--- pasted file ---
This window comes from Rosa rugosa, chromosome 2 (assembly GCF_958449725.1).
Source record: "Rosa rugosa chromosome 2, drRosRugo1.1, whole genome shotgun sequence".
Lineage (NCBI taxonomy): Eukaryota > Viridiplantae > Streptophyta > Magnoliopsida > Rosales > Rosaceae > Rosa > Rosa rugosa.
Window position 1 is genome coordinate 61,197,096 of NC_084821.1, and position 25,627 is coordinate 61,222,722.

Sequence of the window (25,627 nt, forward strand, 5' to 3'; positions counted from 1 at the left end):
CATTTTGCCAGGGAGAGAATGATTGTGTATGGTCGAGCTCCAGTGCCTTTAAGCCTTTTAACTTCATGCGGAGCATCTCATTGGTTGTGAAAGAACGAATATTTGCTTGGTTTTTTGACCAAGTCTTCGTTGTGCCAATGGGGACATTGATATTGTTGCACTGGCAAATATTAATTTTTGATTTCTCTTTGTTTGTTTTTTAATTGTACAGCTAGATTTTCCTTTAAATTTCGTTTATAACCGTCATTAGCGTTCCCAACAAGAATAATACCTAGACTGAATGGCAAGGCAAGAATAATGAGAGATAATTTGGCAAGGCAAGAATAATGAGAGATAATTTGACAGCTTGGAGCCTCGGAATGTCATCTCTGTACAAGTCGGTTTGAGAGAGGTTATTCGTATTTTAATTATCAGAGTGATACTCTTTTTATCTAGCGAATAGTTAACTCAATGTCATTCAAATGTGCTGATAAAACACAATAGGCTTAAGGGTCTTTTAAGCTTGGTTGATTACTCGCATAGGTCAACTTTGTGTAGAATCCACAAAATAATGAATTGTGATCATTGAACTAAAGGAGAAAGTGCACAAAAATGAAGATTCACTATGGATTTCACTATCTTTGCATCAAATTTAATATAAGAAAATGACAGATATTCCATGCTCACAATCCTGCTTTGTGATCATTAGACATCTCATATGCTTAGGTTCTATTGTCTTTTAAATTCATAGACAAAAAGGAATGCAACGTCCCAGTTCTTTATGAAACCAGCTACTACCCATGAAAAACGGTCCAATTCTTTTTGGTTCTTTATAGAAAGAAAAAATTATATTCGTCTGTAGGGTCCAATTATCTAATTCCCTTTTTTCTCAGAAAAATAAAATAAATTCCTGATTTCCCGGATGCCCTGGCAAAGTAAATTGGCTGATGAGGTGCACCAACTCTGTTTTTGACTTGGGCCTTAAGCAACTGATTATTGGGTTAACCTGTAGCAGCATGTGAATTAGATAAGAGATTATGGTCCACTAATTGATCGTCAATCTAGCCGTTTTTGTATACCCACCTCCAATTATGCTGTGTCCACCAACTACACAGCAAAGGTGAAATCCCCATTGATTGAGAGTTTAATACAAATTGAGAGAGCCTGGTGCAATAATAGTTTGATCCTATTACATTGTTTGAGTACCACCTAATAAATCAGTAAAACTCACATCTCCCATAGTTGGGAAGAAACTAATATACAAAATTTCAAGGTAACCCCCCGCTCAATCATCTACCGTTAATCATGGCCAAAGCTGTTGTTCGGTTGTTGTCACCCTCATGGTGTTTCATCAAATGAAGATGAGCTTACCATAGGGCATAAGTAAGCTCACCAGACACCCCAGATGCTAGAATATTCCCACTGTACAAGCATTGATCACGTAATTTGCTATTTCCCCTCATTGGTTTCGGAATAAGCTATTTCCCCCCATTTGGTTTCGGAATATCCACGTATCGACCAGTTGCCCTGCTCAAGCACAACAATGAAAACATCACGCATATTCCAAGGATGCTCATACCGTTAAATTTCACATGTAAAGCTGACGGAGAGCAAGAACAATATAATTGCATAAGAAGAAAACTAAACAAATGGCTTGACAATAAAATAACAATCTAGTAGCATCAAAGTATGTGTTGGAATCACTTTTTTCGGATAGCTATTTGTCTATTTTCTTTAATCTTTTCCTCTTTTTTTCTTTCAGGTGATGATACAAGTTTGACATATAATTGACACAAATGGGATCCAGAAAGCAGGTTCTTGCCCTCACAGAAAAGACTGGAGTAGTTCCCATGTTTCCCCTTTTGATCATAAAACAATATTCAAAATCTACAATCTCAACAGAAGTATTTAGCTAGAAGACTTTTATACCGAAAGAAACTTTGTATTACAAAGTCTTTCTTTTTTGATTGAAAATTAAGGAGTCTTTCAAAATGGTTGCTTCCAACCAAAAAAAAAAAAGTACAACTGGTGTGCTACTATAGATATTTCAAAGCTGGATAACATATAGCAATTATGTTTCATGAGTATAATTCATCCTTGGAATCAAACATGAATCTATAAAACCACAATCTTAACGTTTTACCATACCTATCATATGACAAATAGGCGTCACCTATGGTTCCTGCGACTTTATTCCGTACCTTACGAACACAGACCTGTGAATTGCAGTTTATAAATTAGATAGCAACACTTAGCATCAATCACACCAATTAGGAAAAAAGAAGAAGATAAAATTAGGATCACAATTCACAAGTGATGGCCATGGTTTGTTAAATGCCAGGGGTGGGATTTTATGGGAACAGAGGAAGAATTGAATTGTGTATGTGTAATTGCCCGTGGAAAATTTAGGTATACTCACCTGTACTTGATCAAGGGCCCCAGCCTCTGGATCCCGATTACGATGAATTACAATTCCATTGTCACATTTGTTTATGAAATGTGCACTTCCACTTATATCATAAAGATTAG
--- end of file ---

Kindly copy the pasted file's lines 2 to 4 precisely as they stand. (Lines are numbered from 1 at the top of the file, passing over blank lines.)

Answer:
Source record: "Rosa rugosa chromosome 2, drRosRugo1.1, whole genome shotgun sequence".
Lineage (NCBI taxonomy): Eukaryota > Viridiplantae > Streptophyta > Magnoliopsida > Rosales > Rosaceae > Rosa > Rosa rugosa.
Window position 1 is genome coordinate 61,197,096 of NC_084821.1, and position 25,627 is coordinate 61,222,722.